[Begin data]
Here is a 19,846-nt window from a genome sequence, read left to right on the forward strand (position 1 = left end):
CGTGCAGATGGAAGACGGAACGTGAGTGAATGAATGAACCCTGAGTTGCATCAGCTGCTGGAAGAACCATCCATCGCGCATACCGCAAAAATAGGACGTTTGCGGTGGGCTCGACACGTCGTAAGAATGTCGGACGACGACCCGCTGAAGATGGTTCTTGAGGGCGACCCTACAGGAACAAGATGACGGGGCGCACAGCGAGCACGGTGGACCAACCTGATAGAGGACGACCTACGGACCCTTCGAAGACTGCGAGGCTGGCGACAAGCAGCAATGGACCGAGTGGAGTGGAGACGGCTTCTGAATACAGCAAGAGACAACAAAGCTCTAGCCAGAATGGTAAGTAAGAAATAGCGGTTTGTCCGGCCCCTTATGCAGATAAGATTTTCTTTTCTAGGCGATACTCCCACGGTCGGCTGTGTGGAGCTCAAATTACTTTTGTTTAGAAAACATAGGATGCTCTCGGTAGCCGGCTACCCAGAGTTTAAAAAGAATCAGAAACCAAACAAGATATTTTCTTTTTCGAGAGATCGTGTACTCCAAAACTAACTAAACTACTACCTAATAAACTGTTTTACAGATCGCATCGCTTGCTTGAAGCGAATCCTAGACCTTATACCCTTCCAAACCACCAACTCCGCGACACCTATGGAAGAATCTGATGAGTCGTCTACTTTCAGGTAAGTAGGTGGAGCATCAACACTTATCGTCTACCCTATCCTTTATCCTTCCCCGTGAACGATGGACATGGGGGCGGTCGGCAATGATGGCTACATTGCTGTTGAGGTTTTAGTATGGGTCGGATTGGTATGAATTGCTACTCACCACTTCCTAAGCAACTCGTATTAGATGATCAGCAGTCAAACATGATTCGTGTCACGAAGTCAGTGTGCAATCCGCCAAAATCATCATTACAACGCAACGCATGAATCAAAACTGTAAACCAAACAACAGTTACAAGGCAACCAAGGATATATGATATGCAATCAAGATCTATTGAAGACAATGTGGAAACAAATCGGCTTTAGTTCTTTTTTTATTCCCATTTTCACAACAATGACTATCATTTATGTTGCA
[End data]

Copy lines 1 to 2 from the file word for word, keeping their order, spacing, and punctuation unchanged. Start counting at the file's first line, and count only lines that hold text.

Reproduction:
Here is a 19,846-nt window from a genome sequence, read left to right on the forward strand (position 1 = left end):
CGTGCAGATGGAAGACGGAACGTGAGTGAATGAATGAACCCTGAGTTGCATCAGCTGCTGGAAGAACCATCCATCGCGCATACCGCAAAAATAGGACGTTTGCGGTGGGCTCGACACGTCGTAAGAATGTCGGACGACGACCCGCTGAAGATGGTTCTTGAGGGCGACCCTACAGGAACAAGATGACGGGGCGCACAGCGAGCACGGTGGACCAACCTGATAGAGGACGACCTACGGACCCTTCGAAGACTGCGAGGCTGGCGACAAGCAGCAATGGACCGAGTGGAGTGGAGACGGCTTCTGAATACAGCAAGAGACAACAAAGCTCTAGCCAGAATGGTAAGTAAGAAATAGCGGTTTGTCCGGCCCCTTATGCAGATAAGATTTTCTTTTCTAGGCGATACTCCCACGGTCGGCTGTGTGGAGCTCAAATTACTTTTGTTTAGAAAACATAGGATGCTCTCGGTAGCCGGCTACCCAGAGTTTAAAAAGAATCAGAAACCAAACAAGATATTTTCTTTTTCGAGAGATCGTGTACTCCAAAACTAACTAAACTACTACCTAATAAACTGTTTTACAGATCGCATCGCTTGCTTGAAGCGAATCCTAGACCTTATACCCTTCCAAACCACCAACTCCGCGACACCTATGGAAGAATCTGATGAGTCGTCTACTTTCAGGTAAGTAGGTGGAGCATCAACACTTATCGTCTACCCTATCCTTTATCCTTCCCCGTGAACGATGGACATGGGGGCGGTCGGCAATGATGGCTACATTGCTGTTGAGGTTTTAGTATGGGTCGGATTGGTATGAATTGCTACTCACCACTTCCTAAGCAACTCGTATTAGATGATCAGCAGTCAAACATGATTCGTGTCACGAAGTCAGTGTGCAATCCGCCAAAATCATCATTACAACGCAACGCATGAATCAAAACTGTAAACCAAACAACAGTTACAAGGCAACCAAGGATATATGATATGCAATCAAGATCTATTGAAGACAATGTGGAAACAAATCGGCTTTAGTTCTTTTTTTATTCCCATTTTCACAACAATGACTATCATTTATGTTGCA